10,000 hours?

chasejarvisDaily, I lurk around in the shadows of the web, spying on successful photographers.  What they’re shooting, who they’re shooting for, what little nuggets I can pick up.  I want to be the best, but to get there, I have to know how high the bar is.

Some out there are very kind in sharing what they know.  Their tips, successes, failures.  David Hobby, Joe McNally and Chase Jarvis are the three I spy on most, because they seem to be among the ones setting the bar.  They are very talented, very successful and very kind to share what they’ve learned in their separate areas of photography.

Chase’s latest post addresses a question he gets a lot:  How to “make it” as a photographer.  He boils it down to two things:  Be really good, and spend a lot of time at it.

So how do you know if you’re good?  You’ll know.  You’ll be too busy shooting and making money to care.  But the second thing, the one about investing 10,000 hours in photography, brought me back to thinking about how golf compares so easily to yet another profession.

Country clubs around the world are filled with 30-handicappers who’ve spent HUNDREDS OF THOUSANDS of hours playing golf.  (If you play twice a week for 20 years, you’ve logged 10,000 hours PLAYING golf…not to mention the times you spent practicing, taking lessons, whatever).  Most hardcore club members play and practice way more than that.  The bottom line?  Getting better at golf and photography DOES NOT happen by simply doing a lot of it.  This is what golfers don’t get.  This is why most of them suck, and this is why photographers who subscribe to #2 on Chase’s list will suck, too.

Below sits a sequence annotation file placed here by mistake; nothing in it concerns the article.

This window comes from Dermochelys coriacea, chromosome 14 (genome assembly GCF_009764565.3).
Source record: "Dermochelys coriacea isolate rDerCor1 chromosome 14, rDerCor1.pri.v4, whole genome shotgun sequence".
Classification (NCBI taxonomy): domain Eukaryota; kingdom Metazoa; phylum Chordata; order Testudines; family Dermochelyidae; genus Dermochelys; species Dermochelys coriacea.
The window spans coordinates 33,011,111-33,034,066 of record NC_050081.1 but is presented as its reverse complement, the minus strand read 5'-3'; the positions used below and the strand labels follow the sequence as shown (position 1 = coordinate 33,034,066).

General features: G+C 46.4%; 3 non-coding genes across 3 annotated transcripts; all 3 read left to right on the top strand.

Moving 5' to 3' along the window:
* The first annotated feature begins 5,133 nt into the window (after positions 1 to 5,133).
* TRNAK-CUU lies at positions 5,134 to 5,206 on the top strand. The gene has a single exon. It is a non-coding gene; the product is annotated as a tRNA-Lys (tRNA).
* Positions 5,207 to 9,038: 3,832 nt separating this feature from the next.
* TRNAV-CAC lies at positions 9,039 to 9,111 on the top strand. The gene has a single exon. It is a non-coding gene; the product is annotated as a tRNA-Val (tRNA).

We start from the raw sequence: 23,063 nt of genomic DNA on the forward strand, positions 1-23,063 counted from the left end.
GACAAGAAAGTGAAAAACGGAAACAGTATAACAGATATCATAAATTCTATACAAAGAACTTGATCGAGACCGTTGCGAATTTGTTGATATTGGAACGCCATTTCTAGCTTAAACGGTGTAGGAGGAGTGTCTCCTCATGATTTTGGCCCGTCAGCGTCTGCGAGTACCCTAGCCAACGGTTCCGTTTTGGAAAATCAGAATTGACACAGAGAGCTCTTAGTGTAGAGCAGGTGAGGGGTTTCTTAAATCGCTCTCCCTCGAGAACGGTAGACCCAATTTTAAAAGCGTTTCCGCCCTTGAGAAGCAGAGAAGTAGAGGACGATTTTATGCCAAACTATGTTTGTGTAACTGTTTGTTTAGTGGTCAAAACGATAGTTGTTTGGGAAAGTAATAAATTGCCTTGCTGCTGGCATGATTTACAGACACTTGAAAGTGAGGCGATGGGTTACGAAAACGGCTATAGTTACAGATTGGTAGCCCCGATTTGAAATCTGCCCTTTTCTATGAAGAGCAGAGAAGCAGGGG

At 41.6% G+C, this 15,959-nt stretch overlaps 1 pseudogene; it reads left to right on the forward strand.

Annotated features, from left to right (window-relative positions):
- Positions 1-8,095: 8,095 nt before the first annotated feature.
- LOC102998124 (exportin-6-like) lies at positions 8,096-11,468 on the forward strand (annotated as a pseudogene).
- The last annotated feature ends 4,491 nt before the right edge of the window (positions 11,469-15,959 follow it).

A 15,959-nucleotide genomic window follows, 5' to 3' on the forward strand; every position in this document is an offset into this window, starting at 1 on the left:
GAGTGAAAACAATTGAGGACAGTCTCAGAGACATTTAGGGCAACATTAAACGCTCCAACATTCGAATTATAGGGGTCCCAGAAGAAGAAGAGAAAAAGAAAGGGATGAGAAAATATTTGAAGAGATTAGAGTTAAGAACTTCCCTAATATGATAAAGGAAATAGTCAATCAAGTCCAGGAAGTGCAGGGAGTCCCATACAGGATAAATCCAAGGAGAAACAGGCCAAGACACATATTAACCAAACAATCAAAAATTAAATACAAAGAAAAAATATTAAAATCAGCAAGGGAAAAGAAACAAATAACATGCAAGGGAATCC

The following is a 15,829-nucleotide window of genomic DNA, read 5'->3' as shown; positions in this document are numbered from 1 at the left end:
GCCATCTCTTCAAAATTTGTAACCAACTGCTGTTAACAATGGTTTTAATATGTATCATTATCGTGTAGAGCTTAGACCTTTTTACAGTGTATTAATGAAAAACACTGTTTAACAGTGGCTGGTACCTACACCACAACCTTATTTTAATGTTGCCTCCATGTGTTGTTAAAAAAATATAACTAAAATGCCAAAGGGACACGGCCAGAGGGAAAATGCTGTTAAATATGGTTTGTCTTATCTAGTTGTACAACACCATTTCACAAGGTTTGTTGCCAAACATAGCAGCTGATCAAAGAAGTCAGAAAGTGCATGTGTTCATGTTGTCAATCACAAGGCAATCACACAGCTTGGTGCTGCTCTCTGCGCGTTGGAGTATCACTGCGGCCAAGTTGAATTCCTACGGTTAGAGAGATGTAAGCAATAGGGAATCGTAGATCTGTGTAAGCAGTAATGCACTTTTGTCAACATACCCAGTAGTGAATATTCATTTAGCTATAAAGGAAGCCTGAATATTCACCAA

I’m not taking a shot at Chase here.  I’m really just expanding on the topic.  Sure, you’ve got to spend a HUGE amount of time in photography to be really good, but time alone won’t make you better.  You will make you better, and the more determined you are to get better, the less you will lie to yourself, the harder you’ll work, and it might only take you 2,000 hours to get there.

Golf, on the other hand is less forgiving.  In photography, you only have to convince someone else that you’re good.

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